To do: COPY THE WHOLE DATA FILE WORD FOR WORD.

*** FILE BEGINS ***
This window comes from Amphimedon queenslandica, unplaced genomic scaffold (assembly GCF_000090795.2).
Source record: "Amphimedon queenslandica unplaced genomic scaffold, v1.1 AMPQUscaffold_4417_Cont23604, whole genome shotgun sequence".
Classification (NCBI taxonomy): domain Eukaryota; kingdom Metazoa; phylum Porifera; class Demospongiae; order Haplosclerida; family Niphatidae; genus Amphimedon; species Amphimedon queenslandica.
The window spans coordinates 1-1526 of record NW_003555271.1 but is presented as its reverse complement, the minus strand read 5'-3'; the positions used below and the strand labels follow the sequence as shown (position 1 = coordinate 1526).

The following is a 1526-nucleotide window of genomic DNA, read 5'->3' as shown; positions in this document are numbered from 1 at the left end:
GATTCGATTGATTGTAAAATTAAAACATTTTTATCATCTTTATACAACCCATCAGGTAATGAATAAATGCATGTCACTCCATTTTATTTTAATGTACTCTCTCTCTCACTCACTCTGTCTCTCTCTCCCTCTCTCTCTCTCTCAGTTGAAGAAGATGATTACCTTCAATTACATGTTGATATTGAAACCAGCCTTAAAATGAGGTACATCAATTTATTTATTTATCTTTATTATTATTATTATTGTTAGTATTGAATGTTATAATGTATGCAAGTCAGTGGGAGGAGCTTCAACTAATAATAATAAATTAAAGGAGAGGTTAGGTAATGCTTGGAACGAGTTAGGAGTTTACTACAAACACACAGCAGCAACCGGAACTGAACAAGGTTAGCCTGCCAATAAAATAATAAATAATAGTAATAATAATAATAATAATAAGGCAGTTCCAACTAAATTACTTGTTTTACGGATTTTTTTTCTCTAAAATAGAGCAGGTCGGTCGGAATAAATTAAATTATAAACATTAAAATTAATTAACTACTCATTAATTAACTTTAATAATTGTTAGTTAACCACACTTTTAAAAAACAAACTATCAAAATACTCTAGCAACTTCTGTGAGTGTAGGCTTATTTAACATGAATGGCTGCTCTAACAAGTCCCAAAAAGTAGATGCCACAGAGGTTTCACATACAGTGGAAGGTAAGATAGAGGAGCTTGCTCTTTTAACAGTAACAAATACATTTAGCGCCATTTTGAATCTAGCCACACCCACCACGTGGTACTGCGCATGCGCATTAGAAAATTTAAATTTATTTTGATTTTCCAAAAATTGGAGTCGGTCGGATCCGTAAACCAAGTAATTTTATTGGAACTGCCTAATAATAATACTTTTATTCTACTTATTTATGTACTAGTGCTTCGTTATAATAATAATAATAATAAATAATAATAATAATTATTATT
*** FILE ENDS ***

This window comes from Amphimedon queenslandica, unplaced genomic scaffold (assembly GCF_000090795.2).
Source record: "Amphimedon queenslandica unplaced genomic scaffold, v1.1 AMPQUscaffold_4417_Cont23604, whole genome shotgun sequence".
Classification (NCBI taxonomy): domain Eukaryota; kingdom Metazoa; phylum Porifera; class Demospongiae; order Haplosclerida; family Niphatidae; genus Amphimedon; species Amphimedon queenslandica.
The window spans coordinates 1-1526 of record NW_003555271.1 but is presented as its reverse complement, the minus strand read 5'-3'; the positions used below and the strand labels follow the sequence as shown (position 1 = coordinate 1526).

The following is a 1526-nucleotide window of genomic DNA, read 5'->3' as shown; positions in this document are numbered from 1 at the left end:
GATTCGATTGATTGTAAAATTAAAACATTTTTATCATCTTTATACAACCCATCAGGTAATGAATAAATGCATGTCACTCCATTTTATTTTAATGTACTCTCTCTCTCACTCACTCTGTCTCTCTCTCCCTCTCTCTCTCTCTCAGTTGAAGAAGATGATTACCTTCAATTACATGTTGATATTGAAACCAGCCTTAAAATGAGGTACATCAATTTATTTATTTATCTTTATTATTATTATTATTGTTAGTATTGAATGTTATAATGTATGCAAGTCAGTGGGAGGAGCTTCAACTAATAATAATAAATTAAAGGAGAGGTTAGGTAATGCTTGGAACGAGTTAGGAGTTTACTACAAACACACAGCAGCAACCGGAACTGAACAAGGTTAGCCTGCCAATAAAATAATAAATAATAGTAATAATAATAATAATAATAAGGCAGTTCCAACTAAATTACTTGTTTTACGGATTTTTTTTCTCTAAAATAGAGCAGGTCGGTCGGAATAAATTAAATTATAAACATTAAAATTAATTAACTACTCATTAATTAACTTTAATAATTGTTAGTTAACCACACTTTTAAAAAACAAACTATCAAAATACTCTAGCAACTTCTGTGAGTGTAGGCTTATTTAACATGAATGGCTGCTCTAACAAGTCCCAAAAAGTAGATGCCACAGAGGTTTCACATACAGTGGAAGGTAAGATAGAGGAGCTTGCTCTTTTAACAGTAACAAATACATTTAGCGCCATTTTGAATCTAGCCACACCCACCACGTGGTACTGCGCATGCGCATTAGAAAATTTAAATTTATTTTGATTTTCCAAAAATTGGAGTCGGTCGGATCCGTAAACCAAGTAATTTTATTGGAACTGCCTAATAATAATACTTTTATTCTACTTATTTATGTACTAGTGCTTCGTTATAATAATAATAATAATAAATAATAATAATAATTATTATT